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Looking at the Premier League table one-third of the way through the season, and it seems more unpredictable and wide-open at the top than it has in a long time.
Manchester United are in the title race after manager Erik ten Hag stumbled on a winning formula; Arsenal are top of the table despite doubts over their two senior goalkeepers Aaron Ramsdale and David Raya; Tottenham Hotspur can move level with reigning champions Manchester City with a win at the Etihad on Sunday, despite having lost three successive league games. And then there is Aston Villa, which started the season a with a 5-1 defeat at Newcastle but have emerged as surprise challengers after moving within two points of top spot with a 2-1 win at Spurs at the weekend.
Saturday’s 1-1 draw between City and Liverpool at the Etihad felt like a game between the teams most likely to finish in the top two when the season ends in May, but right now, the 2023-24 title race has become a footballing version of the “Wacky Races” cartoon, with none of the contenders immune to the pitfalls that the best teams are usually able to avoid.
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Even City, last season’s treble winners, have displayed vulnerabilities. Who would have expected Pep Guardiola’s side to lose at Wolves in September and then follow it up with a loss at Arsenal a week later? Meanwhile, Liverpool have perhaps been the most consistent of the expected challengers, losing just once in the league so far — and that came amid two red cards and one of the Premier League’s most controversial moments as VAR disallowed a legitimate goal from Luis Díaz — but they also needed a stoppage-time equaliser to snatch a point at lowly Luton earlier this month as Jurgen Klopp’s side have also displayed vulnerabilities.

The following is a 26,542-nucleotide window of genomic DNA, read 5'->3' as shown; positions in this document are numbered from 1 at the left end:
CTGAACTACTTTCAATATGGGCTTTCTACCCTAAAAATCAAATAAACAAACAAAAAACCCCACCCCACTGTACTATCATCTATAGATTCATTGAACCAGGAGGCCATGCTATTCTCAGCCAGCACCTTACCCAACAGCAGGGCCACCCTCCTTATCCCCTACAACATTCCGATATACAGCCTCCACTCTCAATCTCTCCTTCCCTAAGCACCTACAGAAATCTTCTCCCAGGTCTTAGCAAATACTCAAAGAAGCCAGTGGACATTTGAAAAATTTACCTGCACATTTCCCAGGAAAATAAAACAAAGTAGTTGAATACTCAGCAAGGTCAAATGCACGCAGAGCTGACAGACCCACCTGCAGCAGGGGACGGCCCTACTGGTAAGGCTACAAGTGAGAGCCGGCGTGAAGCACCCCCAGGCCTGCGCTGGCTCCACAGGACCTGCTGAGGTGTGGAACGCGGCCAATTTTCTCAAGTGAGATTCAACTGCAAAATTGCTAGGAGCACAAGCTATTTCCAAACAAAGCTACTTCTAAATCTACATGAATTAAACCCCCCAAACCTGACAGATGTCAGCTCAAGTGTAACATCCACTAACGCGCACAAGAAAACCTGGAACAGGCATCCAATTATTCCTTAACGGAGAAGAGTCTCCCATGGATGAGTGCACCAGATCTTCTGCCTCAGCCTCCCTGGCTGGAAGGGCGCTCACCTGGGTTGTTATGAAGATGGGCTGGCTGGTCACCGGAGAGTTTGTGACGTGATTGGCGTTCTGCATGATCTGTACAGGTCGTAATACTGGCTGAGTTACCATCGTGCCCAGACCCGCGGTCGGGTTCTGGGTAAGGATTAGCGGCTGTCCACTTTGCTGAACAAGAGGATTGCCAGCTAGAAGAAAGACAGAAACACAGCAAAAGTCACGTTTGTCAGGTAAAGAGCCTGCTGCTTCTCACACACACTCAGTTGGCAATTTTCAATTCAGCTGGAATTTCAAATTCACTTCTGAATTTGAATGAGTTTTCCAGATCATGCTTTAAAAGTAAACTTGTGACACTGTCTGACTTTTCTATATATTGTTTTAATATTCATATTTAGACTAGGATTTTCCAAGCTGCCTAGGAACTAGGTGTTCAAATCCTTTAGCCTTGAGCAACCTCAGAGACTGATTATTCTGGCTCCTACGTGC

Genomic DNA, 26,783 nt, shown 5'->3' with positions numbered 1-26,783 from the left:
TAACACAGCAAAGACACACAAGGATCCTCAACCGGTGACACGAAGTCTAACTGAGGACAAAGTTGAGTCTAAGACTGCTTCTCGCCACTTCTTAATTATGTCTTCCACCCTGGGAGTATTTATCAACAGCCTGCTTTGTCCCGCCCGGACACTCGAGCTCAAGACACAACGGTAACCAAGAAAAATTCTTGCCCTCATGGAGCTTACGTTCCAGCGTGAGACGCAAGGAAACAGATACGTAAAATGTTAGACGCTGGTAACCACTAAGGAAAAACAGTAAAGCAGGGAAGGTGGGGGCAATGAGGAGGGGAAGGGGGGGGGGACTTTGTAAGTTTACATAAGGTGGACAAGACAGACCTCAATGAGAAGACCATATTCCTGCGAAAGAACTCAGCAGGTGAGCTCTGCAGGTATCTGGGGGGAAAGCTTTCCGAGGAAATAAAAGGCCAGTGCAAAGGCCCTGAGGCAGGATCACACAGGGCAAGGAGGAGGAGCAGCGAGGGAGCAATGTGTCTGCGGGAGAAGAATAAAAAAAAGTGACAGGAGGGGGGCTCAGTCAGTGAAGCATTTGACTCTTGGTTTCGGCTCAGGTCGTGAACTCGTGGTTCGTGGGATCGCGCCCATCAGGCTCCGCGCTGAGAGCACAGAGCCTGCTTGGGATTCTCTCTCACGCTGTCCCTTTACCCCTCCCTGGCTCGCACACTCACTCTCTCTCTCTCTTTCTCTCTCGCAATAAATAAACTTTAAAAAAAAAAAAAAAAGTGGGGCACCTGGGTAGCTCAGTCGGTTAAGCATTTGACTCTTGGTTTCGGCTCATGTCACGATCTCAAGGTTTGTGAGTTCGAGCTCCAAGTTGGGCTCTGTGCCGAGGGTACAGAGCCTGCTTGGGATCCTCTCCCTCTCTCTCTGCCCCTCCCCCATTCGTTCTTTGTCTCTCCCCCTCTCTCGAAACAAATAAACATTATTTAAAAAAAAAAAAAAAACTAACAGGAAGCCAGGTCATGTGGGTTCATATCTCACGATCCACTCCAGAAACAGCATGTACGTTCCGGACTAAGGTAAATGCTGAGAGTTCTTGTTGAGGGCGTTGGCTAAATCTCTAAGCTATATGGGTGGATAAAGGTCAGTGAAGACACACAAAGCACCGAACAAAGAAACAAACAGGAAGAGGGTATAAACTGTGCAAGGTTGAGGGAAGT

It is unusual — possibly even unique — for the top seven teams in the Premier League to be separated by only seven points at this stage. All the teams have now completed more than a third of their season, and nobody has emerged as a clear favourite to end up as champions. It’s been an unpredictable, and at times chaotic, season. The fact that United are just six points off top spot, having made their worst start to a campaign since the 1980s, suggests that while we may be set for a competitive title race, it is one that lacks an outstanding side.
But maybe that is the beauty of this season. Man City’s dominance has been good for them, but nobody else — especially the Premier League as a brand, which projects itself as the most exciting in the world. If Guardiola’s team go on to win the title and become the first in English football history (dating back to the first season in 1888) to win four successive championships, the Premier League will start to earn comparisons with the German Bundesliga and Bayern Munich’s long-term dominance.